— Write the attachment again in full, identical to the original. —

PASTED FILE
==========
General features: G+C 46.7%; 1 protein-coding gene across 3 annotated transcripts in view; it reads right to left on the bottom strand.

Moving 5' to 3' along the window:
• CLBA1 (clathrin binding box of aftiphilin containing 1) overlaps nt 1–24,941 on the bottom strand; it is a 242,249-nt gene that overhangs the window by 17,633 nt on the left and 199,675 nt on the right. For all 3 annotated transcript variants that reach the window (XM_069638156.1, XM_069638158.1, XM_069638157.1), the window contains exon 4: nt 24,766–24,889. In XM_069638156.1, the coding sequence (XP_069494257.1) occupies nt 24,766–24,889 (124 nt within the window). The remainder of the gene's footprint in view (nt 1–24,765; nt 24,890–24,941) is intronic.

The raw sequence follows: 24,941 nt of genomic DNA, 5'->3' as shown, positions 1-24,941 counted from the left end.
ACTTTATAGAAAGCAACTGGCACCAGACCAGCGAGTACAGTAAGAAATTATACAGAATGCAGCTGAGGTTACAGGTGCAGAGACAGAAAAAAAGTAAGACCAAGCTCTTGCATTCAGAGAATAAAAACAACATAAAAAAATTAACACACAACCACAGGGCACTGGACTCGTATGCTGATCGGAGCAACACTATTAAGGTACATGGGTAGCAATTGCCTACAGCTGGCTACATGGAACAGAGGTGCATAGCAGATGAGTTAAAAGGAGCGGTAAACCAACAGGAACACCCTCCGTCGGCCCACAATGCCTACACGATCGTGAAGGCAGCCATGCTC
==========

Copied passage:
General features: G+C 46.7%; 1 protein-coding gene across 3 annotated transcripts in view; it reads right to left on the bottom strand.

Moving 5' to 3' along the window:
• CLBA1 (clathrin binding box of aftiphilin containing 1) overlaps nt 1–24,941 on the bottom strand; it is a 242,249-nt gene that overhangs the window by 17,633 nt on the left and 199,675 nt on the right. For all 3 annotated transcript variants that reach the window (XM_069638156.1, XM_069638158.1, XM_069638157.1), the window contains exon 4: nt 24,766–24,889. In XM_069638156.1, the coding sequence (XP_069494257.1) occupies nt 24,766–24,889 (124 nt within the window). The remainder of the gene's footprint in view (nt 1–24,765; nt 24,890–24,941) is intronic.

The raw sequence follows: 24,941 nt of genomic DNA, 5'->3' as shown, positions 1-24,941 counted from the left end.
ACTTTATAGAAAGCAACTGGCACCAGACCAGCGAGTACAGTAAGAAATTATACAGAATGCAGCTGAGGTTACAGGTGCAGAGACAGAAAAAAAGTAAGACCAAGCTCTTGCATTCAGAGAATAAAAACAACATAAAAAAATTAACACACAACCACAGGGCACTGGACTCGTATGCTGATCGGAGCAACACTATTAAGGTACATGGGTAGCAATTGCCTACAGCTGGCTACATGGAACAGAGGTGCATAGCAGATGAGTTAAAAGGAGCGGTAAACCAACAGGAACACCCTCCGTCGGCCCACAATGCCTACACGATCGTGAAGGCAGCCATGCTC